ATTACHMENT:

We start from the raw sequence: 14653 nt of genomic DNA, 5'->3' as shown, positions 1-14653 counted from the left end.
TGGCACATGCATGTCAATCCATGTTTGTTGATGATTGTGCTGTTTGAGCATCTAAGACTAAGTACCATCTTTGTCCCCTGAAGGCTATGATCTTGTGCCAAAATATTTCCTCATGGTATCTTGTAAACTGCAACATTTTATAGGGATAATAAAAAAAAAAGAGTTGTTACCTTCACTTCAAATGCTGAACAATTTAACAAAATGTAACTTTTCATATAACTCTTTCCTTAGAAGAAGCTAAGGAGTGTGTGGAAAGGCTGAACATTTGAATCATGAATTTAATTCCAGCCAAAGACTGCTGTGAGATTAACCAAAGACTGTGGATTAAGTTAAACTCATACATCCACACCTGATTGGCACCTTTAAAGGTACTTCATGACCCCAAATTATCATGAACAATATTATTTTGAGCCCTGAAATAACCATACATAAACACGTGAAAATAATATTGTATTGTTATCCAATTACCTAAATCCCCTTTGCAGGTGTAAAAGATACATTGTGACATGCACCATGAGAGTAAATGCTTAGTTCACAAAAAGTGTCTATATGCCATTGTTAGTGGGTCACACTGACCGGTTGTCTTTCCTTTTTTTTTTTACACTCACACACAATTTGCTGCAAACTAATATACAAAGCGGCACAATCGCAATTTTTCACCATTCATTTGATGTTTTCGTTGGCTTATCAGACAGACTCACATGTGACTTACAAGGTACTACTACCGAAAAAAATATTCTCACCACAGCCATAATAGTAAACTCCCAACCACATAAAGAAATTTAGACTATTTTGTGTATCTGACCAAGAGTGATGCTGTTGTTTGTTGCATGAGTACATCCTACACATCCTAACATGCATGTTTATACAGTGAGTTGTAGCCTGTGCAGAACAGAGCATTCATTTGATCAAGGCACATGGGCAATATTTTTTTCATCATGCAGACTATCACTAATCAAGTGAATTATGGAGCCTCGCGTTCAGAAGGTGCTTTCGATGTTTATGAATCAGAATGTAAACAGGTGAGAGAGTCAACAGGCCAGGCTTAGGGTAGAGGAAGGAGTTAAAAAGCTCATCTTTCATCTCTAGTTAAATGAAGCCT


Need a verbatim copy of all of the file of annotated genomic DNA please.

We start from the raw sequence: 14653 nt of genomic DNA, 5'->3' as shown, positions 1-14653 counted from the left end.
TGGCACATGCATGTCAATCCATGTTTGTTGATGATTGTGCTGTTTGAGCATCTAAGACTAAGTACCATCTTTGTCCCCTGAAGGCTATGATCTTGTGCCAAAATATTTCCTCATGGTATCTTGTAAACTGCAACATTTTATAGGGATAATAAAAAAAAAAGAGTTGTTACCTTCACTTCAAATGCTGAACAATTTAACAAAATGTAACTTTTCATATAACTCTTTCCTTAGAAGAAGCTAAGGAGTGTGTGGAAAGGCTGAACATTTGAATCATGAATTTAATTCCAGCCAAAGACTGCTGTGAGATTAACCAAAGACTGTGGATTAAGTTAAACTCATACATCCACACCTGATTGGCACCTTTAAAGGTACTTCATGACCCCAAATTATCATGAACAATATTATTTTGAGCCCTGAAATAACCATACATAAACACGTGAAAATAATATTGTATTGTTATCCAATTACCTAAATCCCCTTTGCAGGTGTAAAAGATACATTGTGACATGCACCATGAGAGTAAATGCTTAGTTCACAAAAAGTGTCTATATGCCATTGTTAGTGGGTCACACTGACCGGTTGTCTTTCCTTTTTTTTTTTACACTCACACACAATTTGCTGCAAACTAATATACAAAGCGGCACAATCGCAATTTTTCACCATTCATTTGATGTTTTCGTTGGCTTATCAGACAGACTCACATGTGACTTACAAGGTACTACTACCGAAAAAAATATTCTCACCACAGCCATAATAGTAAACTCCCAACCACATAAAGAAATTTAGACTATTTTGTGTATCTGACCAAGAGTGATGCTGTTGTTTGTTGCATGAGTACATCCTACACATCCTAACATGCATGTTTATACAGTGAGTTGTAGCCTGTGCAGAACAGAGCATTCATTTGATCAAGGCACATGGGCAATATTTTTTTCATCATGCAGACTATCACTAATCAAGTGAATTATGGAGCCTCGCGTTCAGAAGGTGCTTTCGATGTTTATGAATCAGAATGTAAACAGGTGAGAGAGTCAACAGGCCAGGCTTAGGGTAGAGGAAGGAGTTAAAAAGCTCATCTTTCATCTCTAGTTAAATGAAGCCT